Although the getID(), getName(), and getPath() methods form a trio, they have different semantics. The getID() must return a unique identifier for each constituent in a model. The getName() returns the name of a constituent. For binary class relationships and method invocations, the name returned by getName() is less important, it could simply be Method Invocation, for example. (Their ID must still be unique, though.)

Here are some examples of getID() :

  • padl for a package;
  • getName() for a method;
  • setName(java.lang.String) for a method;
  • addA(int, padl.example.aggregation.A) for a method;
  • name for an attribute.
  • Member for a member class, member interface, or member ghost.

Here are some examples of getName() :

  • padl for a package;
  • getName for a method;
  • setName for a method;
  • addA for a method;
  • name for an attribute.
  • Member for a member class, member interface, or member ghost.

The paths are used to represent how to get to a constituent within a model.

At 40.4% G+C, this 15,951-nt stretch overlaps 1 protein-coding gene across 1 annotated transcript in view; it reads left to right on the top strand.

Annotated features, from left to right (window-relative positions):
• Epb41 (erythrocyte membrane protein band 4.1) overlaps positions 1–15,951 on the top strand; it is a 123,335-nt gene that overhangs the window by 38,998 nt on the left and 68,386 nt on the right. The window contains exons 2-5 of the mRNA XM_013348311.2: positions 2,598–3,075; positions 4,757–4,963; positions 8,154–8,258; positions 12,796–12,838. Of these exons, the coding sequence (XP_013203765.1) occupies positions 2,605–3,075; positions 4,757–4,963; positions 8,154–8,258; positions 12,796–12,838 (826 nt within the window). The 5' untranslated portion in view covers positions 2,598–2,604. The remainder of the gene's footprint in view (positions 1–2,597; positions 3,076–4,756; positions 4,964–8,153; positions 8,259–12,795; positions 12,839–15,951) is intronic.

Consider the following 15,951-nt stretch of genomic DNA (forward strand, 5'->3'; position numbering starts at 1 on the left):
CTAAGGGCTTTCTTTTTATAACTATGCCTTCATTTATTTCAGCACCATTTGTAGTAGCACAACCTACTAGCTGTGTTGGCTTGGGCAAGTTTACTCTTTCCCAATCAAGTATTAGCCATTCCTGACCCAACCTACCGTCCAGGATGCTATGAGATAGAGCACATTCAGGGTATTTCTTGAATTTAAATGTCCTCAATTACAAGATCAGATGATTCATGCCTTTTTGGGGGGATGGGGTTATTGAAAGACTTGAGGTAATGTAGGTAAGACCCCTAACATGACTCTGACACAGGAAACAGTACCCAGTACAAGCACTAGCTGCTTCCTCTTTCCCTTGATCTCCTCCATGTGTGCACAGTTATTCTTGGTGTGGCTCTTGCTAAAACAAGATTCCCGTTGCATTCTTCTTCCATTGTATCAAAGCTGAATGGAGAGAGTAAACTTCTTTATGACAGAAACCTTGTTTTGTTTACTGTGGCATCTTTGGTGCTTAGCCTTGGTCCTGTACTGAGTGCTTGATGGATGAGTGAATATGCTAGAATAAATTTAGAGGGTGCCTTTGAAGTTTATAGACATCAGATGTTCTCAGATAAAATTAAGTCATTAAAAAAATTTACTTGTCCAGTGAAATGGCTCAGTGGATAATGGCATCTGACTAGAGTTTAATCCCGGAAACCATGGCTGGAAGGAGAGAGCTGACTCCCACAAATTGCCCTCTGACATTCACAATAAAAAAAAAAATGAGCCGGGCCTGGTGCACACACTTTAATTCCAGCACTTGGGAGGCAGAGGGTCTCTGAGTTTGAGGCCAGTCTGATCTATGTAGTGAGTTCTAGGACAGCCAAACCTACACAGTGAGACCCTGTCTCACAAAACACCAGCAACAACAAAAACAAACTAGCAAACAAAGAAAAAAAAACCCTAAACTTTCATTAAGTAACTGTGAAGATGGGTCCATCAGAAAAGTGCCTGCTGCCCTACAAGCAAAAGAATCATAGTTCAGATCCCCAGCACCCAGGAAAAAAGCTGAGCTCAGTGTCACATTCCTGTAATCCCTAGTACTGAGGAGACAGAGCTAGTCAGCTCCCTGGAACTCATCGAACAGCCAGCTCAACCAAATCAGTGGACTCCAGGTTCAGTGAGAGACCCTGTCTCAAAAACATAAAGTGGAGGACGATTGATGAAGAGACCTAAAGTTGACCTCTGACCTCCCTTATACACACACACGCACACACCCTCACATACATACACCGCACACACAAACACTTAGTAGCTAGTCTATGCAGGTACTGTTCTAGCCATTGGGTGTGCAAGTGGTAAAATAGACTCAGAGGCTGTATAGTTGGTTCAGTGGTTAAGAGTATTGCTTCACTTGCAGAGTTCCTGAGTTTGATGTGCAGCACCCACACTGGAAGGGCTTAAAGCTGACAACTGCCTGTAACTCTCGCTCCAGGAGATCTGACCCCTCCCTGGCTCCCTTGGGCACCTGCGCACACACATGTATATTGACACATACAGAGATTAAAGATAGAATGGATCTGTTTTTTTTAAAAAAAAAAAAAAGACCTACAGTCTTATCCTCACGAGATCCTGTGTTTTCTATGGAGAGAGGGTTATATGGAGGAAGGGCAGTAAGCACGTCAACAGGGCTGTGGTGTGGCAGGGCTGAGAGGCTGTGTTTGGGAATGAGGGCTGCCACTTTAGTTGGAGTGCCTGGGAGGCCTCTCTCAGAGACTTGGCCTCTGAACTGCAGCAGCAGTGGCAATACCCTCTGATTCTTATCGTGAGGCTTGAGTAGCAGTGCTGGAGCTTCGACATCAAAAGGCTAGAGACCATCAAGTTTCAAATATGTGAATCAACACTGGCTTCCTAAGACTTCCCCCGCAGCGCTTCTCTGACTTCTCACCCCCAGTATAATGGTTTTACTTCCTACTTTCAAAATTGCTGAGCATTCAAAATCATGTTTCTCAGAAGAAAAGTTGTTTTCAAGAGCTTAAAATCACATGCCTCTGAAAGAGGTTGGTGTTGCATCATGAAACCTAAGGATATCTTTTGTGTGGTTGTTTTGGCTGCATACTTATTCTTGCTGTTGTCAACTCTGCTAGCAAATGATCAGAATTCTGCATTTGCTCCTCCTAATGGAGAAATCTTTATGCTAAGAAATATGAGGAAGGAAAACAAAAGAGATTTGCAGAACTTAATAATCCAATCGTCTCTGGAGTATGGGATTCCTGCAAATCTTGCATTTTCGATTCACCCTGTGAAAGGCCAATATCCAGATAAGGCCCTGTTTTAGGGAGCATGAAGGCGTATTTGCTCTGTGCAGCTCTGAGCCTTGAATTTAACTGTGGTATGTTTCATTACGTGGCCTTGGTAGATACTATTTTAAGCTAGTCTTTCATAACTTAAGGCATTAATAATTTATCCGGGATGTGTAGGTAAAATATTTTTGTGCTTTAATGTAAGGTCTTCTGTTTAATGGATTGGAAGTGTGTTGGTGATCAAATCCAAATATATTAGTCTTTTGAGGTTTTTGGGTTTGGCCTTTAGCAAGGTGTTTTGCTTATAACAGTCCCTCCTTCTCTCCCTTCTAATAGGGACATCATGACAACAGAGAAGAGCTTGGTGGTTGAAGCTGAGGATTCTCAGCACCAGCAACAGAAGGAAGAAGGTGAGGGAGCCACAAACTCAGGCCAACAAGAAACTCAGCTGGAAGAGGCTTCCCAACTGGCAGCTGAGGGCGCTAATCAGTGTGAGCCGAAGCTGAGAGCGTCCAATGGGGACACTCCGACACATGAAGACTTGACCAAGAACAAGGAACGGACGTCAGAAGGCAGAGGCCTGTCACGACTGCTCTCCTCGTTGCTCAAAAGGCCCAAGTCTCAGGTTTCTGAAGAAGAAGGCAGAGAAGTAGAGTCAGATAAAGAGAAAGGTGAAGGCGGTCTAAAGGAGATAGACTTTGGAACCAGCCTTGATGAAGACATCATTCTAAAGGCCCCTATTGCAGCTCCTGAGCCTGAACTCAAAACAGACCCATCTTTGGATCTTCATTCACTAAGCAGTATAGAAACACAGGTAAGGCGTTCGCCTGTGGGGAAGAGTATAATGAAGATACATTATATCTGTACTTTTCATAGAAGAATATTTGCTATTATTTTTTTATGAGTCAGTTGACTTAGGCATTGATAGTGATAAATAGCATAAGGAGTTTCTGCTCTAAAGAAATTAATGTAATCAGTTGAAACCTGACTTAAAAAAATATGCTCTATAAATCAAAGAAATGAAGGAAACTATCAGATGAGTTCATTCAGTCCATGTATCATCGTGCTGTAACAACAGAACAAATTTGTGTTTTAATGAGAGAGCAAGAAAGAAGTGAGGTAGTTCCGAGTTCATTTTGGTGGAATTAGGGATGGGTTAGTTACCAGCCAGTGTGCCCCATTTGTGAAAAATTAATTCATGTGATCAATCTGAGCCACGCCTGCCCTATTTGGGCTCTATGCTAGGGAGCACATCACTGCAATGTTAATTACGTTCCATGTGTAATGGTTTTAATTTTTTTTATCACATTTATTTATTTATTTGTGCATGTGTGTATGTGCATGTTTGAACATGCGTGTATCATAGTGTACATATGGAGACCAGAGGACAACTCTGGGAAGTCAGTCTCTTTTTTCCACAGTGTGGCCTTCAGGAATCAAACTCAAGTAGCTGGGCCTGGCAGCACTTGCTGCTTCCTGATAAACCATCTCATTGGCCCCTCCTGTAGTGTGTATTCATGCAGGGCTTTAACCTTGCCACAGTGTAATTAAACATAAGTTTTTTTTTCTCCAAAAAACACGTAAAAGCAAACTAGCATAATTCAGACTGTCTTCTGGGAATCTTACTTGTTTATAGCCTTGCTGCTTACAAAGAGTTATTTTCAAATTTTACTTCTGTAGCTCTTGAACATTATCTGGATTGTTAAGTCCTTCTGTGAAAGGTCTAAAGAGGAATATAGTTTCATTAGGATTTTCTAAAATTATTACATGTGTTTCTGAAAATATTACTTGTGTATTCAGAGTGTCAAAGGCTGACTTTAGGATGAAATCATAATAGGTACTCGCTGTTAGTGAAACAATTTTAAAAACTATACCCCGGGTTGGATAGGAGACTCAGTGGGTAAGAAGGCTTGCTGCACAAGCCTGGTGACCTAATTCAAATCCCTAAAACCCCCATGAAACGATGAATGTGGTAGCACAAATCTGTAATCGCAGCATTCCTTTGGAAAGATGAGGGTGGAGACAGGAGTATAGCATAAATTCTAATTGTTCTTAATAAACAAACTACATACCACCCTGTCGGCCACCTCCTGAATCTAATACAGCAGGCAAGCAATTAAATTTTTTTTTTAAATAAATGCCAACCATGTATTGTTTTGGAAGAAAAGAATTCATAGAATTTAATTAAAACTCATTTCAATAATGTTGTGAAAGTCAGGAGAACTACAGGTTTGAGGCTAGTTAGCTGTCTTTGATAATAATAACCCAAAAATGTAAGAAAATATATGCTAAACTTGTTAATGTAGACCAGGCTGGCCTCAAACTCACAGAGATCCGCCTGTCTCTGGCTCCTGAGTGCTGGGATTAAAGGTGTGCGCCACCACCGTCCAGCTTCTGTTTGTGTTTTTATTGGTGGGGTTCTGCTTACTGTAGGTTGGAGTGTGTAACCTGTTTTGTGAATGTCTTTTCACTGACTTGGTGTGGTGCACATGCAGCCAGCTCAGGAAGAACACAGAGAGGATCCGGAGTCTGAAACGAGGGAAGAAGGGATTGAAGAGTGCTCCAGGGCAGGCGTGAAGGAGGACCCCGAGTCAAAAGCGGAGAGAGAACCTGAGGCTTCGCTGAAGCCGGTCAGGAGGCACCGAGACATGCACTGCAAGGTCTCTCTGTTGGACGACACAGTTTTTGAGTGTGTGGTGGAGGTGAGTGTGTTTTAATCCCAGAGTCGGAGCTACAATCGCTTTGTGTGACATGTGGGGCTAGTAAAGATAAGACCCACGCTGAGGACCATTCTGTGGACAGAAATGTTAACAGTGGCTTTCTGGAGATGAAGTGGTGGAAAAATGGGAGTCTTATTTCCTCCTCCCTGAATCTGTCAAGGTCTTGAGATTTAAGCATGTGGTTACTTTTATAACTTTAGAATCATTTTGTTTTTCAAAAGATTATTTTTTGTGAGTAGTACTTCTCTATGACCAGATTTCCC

The paths start with a '/' and the name of the model (optional).

Then, each constituent to go through until the target is specified the same way:

  1. the '|' character,
  2. the (simple) name of the interface in padl.kernel of the constituent (or one of its super-interface, but always in padl.kernel),
  3. the ':' character,
  4. a constituent specific part:
    • If the constituent is an Operation, its name, a '(', the list of the TypeName of the types of its arguments separated by a ',' (if any), a ')'
    • Its name otherwise

The class padl.path.Finder can be used to walk the paths.

padl.1392543647.txt.gz · Last modified: 2017/09/06 01:54 (external edit)